Yet it is a mistake to think of the Koreans as Japanese trading under a slightly different flag. The character of the people and their culture is radically different. Japan is consensual, ritualistic, methodical, subtle, shy; Korea is confrontational, spontaneous, coarse-grained, often explosively extroverted. You can live in Japan for years and never witness physical violence; within hours of first arriving in Korea some 15 years ago, I was assaulted in broad daylight by two drunken office workers for the crime of talking to a woman on the street.
Japan is so emotionally inhibited that it is infectious; going to Korea, where you are hit, the moment you arrive, by an overpowering smell of garlic, is like removing a corset. People walk along hand in hand, singing. They have stand-up arguments in restaurants. The students have been fighting the authorities through clouds of tear gas so long and valiantly that their children – still fighting the same old battles – are rumoured to be immune to the gas.
Nothing better illustrates the distinctiveness of Korean industry than Daewoo, the chaebol that is expected to announce plans to build a plant in Britain in the near future. Giant Japanese companies may be headed by a prominent figure, like the members of the Toyoda family who run Toyota, but these are always in a sense figureheads, whose role is to symbolise the firm and harmonise the views of their subordinates. Daewoo, by contrast, belongs to its founder, Kim Woo Choong, quite as unequivocally as Ford ever belonged to Henry. The company and its 125,000 employees hang upon his every whim. He is everywhere, doing everything.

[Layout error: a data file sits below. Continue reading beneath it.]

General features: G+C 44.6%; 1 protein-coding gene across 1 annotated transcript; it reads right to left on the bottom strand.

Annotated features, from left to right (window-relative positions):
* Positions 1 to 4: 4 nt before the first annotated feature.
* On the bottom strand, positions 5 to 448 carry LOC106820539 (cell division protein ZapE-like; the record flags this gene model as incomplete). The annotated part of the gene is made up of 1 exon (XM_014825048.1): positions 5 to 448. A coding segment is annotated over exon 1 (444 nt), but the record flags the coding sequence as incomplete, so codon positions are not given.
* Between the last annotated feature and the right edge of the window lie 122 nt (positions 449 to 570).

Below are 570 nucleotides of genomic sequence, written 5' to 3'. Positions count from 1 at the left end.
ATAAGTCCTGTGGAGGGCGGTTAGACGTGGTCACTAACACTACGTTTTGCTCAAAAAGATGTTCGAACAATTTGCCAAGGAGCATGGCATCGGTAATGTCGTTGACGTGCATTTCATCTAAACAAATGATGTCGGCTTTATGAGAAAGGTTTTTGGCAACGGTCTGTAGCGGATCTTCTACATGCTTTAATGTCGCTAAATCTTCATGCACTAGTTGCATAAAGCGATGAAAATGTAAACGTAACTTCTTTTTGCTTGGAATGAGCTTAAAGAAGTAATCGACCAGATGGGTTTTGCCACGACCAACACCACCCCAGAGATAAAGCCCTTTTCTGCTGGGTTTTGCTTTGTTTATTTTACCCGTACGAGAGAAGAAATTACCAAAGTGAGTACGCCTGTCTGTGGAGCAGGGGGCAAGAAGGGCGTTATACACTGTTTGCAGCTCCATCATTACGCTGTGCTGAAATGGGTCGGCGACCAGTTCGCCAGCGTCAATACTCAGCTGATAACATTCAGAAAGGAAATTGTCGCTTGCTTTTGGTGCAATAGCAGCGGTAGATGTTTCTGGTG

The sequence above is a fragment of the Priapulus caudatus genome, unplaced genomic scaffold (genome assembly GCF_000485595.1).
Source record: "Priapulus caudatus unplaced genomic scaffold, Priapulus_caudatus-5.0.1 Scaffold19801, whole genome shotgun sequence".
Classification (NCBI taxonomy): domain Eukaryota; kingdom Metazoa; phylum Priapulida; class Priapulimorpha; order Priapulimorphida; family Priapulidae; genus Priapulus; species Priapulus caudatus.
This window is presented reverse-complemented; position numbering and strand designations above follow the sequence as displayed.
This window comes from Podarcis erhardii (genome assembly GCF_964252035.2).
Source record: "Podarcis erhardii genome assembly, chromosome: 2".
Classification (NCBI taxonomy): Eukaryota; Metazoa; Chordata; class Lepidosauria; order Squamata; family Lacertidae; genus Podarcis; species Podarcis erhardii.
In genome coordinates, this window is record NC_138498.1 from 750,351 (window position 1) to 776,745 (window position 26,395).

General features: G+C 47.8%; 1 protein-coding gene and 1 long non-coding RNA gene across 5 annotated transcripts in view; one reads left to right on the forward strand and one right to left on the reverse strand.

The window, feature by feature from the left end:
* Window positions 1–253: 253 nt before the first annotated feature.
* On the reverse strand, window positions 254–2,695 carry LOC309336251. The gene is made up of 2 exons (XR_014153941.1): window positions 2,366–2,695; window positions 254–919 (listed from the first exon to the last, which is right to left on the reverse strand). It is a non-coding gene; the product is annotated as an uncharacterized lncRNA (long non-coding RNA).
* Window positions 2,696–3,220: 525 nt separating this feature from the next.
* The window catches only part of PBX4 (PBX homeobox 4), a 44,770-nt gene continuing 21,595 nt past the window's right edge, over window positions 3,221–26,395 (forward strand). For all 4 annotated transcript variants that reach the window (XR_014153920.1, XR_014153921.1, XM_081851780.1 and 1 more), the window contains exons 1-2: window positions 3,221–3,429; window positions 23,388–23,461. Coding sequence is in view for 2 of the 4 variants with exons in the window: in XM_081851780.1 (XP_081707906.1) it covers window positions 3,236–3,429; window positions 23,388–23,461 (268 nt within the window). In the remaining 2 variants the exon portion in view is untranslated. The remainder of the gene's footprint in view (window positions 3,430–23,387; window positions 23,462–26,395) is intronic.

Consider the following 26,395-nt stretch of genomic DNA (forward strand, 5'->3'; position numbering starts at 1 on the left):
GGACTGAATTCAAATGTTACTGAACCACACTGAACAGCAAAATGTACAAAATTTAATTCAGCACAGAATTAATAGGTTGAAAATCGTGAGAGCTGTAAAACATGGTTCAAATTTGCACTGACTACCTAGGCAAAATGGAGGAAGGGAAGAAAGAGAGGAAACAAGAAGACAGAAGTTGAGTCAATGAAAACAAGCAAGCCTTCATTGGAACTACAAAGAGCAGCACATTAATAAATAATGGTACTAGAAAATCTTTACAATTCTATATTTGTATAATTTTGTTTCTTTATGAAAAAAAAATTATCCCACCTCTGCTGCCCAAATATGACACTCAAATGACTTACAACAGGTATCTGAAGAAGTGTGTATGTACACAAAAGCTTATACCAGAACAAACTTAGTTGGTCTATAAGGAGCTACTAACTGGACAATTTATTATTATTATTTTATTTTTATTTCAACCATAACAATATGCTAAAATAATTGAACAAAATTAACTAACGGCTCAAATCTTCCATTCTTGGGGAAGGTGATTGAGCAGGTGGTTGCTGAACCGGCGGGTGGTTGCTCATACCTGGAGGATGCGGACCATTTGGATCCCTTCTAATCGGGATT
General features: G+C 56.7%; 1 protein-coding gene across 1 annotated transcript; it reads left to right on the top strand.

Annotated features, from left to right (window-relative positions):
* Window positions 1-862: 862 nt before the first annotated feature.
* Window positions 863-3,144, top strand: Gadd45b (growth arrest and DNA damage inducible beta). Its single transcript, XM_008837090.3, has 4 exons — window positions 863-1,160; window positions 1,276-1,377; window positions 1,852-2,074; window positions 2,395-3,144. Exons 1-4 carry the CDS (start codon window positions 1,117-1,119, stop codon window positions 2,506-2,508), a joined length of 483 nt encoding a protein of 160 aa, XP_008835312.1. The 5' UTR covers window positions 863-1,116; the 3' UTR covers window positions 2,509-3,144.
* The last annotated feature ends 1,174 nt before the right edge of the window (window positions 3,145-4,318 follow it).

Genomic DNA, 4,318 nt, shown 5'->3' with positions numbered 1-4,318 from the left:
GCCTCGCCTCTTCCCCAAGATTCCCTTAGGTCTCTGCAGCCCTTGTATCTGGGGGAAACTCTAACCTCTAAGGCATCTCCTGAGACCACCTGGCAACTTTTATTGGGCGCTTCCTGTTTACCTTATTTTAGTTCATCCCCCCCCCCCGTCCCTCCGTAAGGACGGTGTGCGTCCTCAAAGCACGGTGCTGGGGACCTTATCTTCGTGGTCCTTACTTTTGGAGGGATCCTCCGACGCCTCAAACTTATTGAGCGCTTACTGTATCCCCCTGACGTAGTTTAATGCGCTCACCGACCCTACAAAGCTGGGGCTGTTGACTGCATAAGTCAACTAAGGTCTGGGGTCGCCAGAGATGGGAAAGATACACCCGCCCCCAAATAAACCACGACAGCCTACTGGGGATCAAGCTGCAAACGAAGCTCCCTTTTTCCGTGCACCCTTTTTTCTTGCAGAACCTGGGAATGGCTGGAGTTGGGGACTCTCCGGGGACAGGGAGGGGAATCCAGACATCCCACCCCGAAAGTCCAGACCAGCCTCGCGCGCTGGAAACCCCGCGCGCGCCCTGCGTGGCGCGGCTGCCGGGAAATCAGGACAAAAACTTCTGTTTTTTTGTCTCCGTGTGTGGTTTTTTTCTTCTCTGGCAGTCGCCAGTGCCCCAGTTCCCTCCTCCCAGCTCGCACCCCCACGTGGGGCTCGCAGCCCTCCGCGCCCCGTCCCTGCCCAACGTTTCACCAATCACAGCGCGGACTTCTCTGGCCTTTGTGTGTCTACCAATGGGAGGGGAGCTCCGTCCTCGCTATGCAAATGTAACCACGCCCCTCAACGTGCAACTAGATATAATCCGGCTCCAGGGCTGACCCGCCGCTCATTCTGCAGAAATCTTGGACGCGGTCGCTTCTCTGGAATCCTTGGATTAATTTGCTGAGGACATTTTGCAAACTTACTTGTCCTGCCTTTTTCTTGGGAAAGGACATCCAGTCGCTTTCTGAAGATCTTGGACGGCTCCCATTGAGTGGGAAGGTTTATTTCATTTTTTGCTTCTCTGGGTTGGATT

Several years ago he went to live in his company’s shipyard in the south of the country, which had been beset by strikes. When he moved out, it had become one of the most efficient shipbuilders in the world. Now he has moved to the Pupyung car plant near Seoul, and is attempting to repeat the performance there.